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A Tax Increase That Would Benefit Society

California is raising gasoline taxes — again. The state now has the second-highest gas taxes in the nation, behind only New York.

As a state, California has taxes and spending that are far too high. The debt and problem is completely out of control. Essentially, the California legislature is a lot like our national Congress, without the power to print money. I think the state is headed towards Dystopia in about 30 years.

With all of those things said, if a state has to raise revenue one of the best ways to do it is through gas taxes.

Sacré bleu you say, Frank is calling for more taxes. Well, sort of.

Governments must have revenue, and as much as I hate paying higher prices for gas, it’s better to pay more for gas than for other things.

1. Do we want to encourage people to drive more fuel efficient cars while allowing those who really need them to drive big SUVs? Higher gas taxes do that.
2. Do we want to encourage people to car pool and use mass transit? Higher gas taxes do that.
3. Do we want to encourage people to use hybrid or even electric cars? Higher gas taxes do that.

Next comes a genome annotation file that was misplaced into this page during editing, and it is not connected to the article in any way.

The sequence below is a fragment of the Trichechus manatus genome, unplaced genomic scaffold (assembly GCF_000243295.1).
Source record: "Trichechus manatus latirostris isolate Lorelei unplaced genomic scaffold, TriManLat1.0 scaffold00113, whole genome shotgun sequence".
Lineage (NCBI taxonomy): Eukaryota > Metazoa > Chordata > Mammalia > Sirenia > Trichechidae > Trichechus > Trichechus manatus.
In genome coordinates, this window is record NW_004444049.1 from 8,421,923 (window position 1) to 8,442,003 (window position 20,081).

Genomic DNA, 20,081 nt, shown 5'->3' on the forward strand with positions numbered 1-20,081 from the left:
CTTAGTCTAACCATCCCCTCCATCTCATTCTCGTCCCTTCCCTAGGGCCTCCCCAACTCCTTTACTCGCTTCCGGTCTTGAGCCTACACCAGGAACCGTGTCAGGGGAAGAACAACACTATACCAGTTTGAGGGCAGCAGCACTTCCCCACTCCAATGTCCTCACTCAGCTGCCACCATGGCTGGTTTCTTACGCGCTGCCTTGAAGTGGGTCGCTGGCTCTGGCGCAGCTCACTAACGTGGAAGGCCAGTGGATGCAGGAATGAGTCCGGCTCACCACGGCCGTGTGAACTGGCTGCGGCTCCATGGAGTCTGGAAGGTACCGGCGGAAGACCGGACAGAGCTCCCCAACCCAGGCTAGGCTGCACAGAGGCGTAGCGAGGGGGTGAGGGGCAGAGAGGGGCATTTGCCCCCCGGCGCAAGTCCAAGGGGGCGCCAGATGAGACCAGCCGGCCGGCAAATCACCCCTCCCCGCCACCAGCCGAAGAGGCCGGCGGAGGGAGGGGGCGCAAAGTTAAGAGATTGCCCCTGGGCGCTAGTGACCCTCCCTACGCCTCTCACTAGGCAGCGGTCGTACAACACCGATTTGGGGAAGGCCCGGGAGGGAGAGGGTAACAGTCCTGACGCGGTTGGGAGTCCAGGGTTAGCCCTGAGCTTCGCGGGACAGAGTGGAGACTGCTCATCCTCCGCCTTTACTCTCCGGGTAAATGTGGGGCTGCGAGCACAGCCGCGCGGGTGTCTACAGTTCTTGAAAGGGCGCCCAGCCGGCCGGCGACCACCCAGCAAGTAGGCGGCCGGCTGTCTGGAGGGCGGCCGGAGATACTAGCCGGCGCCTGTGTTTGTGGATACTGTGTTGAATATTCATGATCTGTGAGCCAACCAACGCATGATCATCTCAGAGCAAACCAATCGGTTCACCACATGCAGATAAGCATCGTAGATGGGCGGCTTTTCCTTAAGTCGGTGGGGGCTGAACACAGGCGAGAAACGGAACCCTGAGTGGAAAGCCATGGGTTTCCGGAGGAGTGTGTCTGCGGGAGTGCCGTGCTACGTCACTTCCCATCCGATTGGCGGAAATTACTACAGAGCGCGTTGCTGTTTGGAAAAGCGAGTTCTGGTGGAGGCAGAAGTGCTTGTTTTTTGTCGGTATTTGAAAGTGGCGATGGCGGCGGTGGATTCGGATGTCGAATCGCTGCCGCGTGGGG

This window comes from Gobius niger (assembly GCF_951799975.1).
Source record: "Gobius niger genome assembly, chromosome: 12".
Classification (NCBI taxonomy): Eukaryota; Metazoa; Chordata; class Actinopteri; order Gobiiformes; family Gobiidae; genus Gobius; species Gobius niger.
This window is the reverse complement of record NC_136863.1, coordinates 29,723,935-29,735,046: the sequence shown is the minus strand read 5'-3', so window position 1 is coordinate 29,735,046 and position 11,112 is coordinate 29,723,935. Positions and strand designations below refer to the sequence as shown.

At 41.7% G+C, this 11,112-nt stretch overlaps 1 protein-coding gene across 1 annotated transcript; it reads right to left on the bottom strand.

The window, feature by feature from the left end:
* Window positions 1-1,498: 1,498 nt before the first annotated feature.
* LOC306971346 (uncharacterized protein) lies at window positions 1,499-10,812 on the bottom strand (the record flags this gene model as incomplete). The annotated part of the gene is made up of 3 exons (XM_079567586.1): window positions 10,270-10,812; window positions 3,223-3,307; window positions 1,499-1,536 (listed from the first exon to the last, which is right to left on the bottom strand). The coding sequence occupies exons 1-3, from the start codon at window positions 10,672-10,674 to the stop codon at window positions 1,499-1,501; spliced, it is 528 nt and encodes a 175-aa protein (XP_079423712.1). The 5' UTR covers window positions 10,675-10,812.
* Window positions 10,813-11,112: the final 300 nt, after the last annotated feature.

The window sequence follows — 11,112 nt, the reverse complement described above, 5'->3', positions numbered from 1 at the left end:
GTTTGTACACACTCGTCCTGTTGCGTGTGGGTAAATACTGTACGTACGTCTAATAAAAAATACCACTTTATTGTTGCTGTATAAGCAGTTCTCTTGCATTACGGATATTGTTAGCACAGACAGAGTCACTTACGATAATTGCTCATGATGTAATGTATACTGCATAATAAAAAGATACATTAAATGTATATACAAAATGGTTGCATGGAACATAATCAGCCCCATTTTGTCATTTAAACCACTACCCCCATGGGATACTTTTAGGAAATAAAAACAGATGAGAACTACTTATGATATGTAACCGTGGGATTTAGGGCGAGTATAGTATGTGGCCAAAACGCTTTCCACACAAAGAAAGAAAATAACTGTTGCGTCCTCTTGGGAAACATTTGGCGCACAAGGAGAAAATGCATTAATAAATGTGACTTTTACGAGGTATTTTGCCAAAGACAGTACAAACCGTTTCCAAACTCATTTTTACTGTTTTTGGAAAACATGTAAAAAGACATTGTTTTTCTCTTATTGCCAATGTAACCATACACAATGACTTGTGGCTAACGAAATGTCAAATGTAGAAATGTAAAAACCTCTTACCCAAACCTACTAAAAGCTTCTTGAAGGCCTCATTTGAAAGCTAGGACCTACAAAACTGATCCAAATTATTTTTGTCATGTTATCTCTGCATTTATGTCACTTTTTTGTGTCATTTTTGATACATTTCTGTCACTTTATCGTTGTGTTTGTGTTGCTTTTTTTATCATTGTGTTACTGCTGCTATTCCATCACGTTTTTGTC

4. Do we want to encourage people to live as close to their work as possible? Higher gas taxes do that.
5. Do we want to reduce consumption so there will be oil available for export, thus strengthening the dollar and actually reducing the price of oil? Higher gas taxes might do that.

Taxes have a way of bringing about social change invisibly, much like Adam Smith’s invisible hand. When France announced that it was enacting a tax of 75 percent on all incomes of more than a million euros a year, rich people started running like mad. Many went to French communities in nearby Belgium, where the top tax rate was “only” 50 percent.

Soon France will find that it has very few citizens who make more than a million euros a year. And while it’s easy to be envious of these rich people, they do contribute greatly to a nation’s economy.

Higher gas taxes work the same way. People just naturally change their lives in ways that will reduce their tax burden.

Best of all, regulation through reasonable taxation gives people choices. The government bans nothing. People who want to drive SUVs can still drive them, it will just cost a bit more. I prefer a society that works through nudges to a society that works through edicts.

There’s nothing wrong with opposing higher taxes. I generally do. But if we do need higher taxes, let’s have taxes that actually work to benefit society in more ways than just raising revenue.

Frank Hurdle is a graduate of Ole Miss and the Ole Miss Law School He was the 1987-88 editor of The Daily Mississippian.

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